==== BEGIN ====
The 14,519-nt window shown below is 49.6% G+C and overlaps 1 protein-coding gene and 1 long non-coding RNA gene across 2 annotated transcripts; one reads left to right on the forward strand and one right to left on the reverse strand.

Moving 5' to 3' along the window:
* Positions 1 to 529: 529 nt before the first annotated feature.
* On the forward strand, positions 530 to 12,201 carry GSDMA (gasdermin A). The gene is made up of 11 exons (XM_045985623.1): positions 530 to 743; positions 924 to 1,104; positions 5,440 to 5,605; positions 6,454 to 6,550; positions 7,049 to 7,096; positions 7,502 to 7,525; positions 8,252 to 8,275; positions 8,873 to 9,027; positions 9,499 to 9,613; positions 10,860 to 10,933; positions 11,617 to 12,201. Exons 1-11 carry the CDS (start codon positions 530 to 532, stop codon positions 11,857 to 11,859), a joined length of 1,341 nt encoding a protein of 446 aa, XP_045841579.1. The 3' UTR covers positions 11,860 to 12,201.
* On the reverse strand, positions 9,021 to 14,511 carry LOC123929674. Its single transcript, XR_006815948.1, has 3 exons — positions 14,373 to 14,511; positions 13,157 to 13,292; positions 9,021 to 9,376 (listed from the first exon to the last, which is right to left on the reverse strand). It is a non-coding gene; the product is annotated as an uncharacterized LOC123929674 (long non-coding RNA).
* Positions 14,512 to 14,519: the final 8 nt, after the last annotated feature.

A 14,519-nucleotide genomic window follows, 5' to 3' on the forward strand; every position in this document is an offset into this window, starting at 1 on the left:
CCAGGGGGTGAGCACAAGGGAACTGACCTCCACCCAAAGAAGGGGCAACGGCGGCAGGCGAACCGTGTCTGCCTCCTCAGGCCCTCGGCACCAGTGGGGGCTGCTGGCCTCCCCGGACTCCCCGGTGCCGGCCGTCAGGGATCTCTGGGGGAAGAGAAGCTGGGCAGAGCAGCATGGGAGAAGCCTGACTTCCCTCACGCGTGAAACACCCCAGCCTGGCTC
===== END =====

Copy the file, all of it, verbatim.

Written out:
The 14,519-nt window shown below is 49.6% G+C and overlaps 1 protein-coding gene and 1 long non-coding RNA gene across 2 annotated transcripts; one reads left to right on the forward strand and one right to left on the reverse strand.

Moving 5' to 3' along the window:
* Positions 1 to 529: 529 nt before the first annotated feature.
* On the forward strand, positions 530 to 12,201 carry GSDMA (gasdermin A). The gene is made up of 11 exons (XM_045985623.1): positions 530 to 743; positions 924 to 1,104; positions 5,440 to 5,605; positions 6,454 to 6,550; positions 7,049 to 7,096; positions 7,502 to 7,525; positions 8,252 to 8,275; positions 8,873 to 9,027; positions 9,499 to 9,613; positions 10,860 to 10,933; positions 11,617 to 12,201. Exons 1-11 carry the CDS (start codon positions 530 to 532, stop codon positions 11,857 to 11,859), a joined length of 1,341 nt encoding a protein of 446 aa, XP_045841579.1. The 3' UTR covers positions 11,860 to 12,201.
* On the reverse strand, positions 9,021 to 14,511 carry LOC123929674. Its single transcript, XR_006815948.1, has 3 exons — positions 14,373 to 14,511; positions 13,157 to 13,292; positions 9,021 to 9,376 (listed from the first exon to the last, which is right to left on the reverse strand). It is a non-coding gene; the product is annotated as an uncharacterized LOC123929674 (long non-coding RNA).
* Positions 14,512 to 14,519: the final 8 nt, after the last annotated feature.

A 14,519-nucleotide genomic window follows, 5' to 3' on the forward strand; every position in this document is an offset into this window, starting at 1 on the left:
CCAGGGGGTGAGCACAAGGGAACTGACCTCCACCCAAAGAAGGGGCAACGGCGGCAGGCGAACCGTGTCTGCCTCCTCAGGCCCTCGGCACCAGTGGGGGCTGCTGGCCTCCCCGGACTCCCCGGTGCCGGCCGTCAGGGATCTCTGGGGGAAGAGAAGCTGGGCAGAGCAGCATGGGAGAAGCCTGACTTCCCTCACGCGTGAAACACCCCAGCCTGGCTC